Zimbabwe has made significant strides in promoting gender equality and a raft of laws designed to promote equal opportunities between the sexes, but for the majority of women, gender equality is still a pipe dream.
During commemorations to mark 16 Days of Activism Against Gender-based Violence, women’s organisations bemoaned the failure to translate commitments made on paper into tangible experiences for women.
Over 30 years after independence, women said they had not yet fully enjoyed the gains of independence.
Maud Gweru, who runs successful car sales and sits on different boards in many organisations, said the stereotype still exists. “Each time I get into a room full of men, they try to intimidate me and even if I raise a good point, it is normal for them to gang up against me and try to shoot me down. I have learnt to live with it. Most males, no matter how educated they are, tend to think women’s roles are in the kitchen,” said Gweru.
Some women who spoke to NewsDay said they know about their rights, but it was more of theory than practice.
“It is true that we have rights, but the truth is we can not import government laws into our homes. One gets divorced and ends up like a destitute. My husband always reminds me that those women who make a lot of noise about their rights are unmarried and to some extent I find it to be true,” said Monica Phiri, a Harare woman. Most men have found it difficult to accept they have equal rights with women.
“Everywhere there must be a leader, even the way we are created shows that men should do muscular tasks. And even in universities, the entry points are different between males and females,” said Takura Mutumwa, a university student.
Statistics show women in Zimbabwe are marginalised in every facet of their lives.
The Presidential Land Review Committee set up in 2003 to examine the impact and implementation of the 2000 Land Reform Programme, noted women did not benefit equally as men.
Zimbabwe Women’s Resource Centre and Network (ZWRCN) reports that: “The accelerated Land Reform Programme did not correct gender imbalances in land ownership, it focused on the ability not need, thereby disadvantaging women.”
“Since 86% of women in the country live in the rural areas, where they depend on land for their livelihoods and families, women play a significant role in agriculture.”
Information from the Small Enterprises Development Corporation shows that women apply for loans in areas such as cross border trading, general trading, vending, poultry and market gardening.
Economist Floyd Kadete said areas women apply for loans were a result of how they were socialised.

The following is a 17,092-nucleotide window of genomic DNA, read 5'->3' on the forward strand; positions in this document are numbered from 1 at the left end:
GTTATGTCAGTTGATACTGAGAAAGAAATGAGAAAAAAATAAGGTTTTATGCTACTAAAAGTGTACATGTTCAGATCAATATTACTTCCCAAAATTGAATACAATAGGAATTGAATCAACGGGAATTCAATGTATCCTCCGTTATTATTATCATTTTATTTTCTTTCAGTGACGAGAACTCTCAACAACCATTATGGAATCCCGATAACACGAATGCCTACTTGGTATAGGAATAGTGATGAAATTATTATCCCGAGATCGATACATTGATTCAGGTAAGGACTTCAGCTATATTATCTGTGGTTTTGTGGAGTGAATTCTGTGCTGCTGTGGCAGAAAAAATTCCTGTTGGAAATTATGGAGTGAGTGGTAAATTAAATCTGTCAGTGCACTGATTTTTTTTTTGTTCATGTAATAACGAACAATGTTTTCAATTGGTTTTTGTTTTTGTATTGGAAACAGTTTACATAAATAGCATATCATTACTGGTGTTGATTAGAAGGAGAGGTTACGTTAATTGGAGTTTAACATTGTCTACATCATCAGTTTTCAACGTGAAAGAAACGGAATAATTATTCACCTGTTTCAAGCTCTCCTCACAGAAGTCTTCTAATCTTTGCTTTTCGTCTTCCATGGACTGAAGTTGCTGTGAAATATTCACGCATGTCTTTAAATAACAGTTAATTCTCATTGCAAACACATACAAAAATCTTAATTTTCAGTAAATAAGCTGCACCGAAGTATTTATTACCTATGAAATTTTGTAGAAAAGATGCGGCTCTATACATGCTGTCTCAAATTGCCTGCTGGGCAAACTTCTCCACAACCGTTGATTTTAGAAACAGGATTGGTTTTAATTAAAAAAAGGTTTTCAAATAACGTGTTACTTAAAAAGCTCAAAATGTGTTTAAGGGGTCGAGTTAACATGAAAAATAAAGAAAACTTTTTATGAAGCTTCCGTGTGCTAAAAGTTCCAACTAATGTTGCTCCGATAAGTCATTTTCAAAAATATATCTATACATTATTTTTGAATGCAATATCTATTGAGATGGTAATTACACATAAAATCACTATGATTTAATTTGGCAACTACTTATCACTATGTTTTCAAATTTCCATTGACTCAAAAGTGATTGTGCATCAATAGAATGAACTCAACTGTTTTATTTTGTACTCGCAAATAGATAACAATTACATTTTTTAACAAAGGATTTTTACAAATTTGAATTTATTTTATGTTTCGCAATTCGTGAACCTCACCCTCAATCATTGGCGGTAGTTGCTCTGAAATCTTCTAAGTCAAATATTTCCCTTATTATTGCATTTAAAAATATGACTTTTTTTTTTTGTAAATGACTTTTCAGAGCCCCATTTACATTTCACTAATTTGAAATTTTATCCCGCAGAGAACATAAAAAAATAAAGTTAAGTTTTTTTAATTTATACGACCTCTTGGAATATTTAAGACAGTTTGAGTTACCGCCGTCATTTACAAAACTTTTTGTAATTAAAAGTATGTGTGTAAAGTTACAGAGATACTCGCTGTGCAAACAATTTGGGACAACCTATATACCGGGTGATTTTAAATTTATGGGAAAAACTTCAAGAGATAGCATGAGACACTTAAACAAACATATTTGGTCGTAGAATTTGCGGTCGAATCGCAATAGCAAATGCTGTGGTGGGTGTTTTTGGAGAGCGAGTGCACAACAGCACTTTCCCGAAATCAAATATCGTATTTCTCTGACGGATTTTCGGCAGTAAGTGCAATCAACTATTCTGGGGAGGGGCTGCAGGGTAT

“They were made to think that these are ‘feminine’ areas and they think that they can sustain the pressure. It’s a stereotype and most women never thought they are marginalising themselves,” said Kadete.
Kadete said: “Statistics show that most women are employed in the informal sector and labour segregation is also permeating in the informal sector.
Within the informal economy, women continue to face challenges as there is a growing trend in feminisation of certain jobs that do not pay as much as those undertaken by men.
“For instance, most women in the informal economy concentrate on buying vegetables, sweets and clothing, and on cross-border trading. Men are involved in what has been termed ‘small-to-medium enterprises’ such as carpentry, welding, tailoring, construction and sculpture, among others, which receive support from the Ministry of Small-to-Medium Enterprises as they are viewed as sustainable and profitable.”
Information from ZWRCN also shows that women have been sidelined in participation in politics and decision making as only 17% in the House of Assembly representatives are females and the country has only five female traditional chiefs.
Sociologist Pardon Taodzera blamed the patriarchal system in Zimbabwe for the continued marginalisation of women.
“The persistence of gender inequalities is prescribed by tradition, culture and religion. Culturally, a woman is expected to be dependent, submissive, well mannered, enduring, emotional, fearful, soft hearted, hard working and conservative while a man is expected to be the opposite.
“Customary practices which include pledging a young woman for marriage with a partner not of her choice, forcing a widow to marry her late husband’s brother and offering a young girl for compensation in disputes are still rooted in the country,” said Taodzera.
Though, a lot needs to be done to address gender-based imbalances, the government made significant strides by passing laws such as Sex Disqualification Act which allowed women to hold public office, equal pay legislation, Labour Relations Act which prohibited employers from discriminating against any employee besides his or gender, and other gender related laws.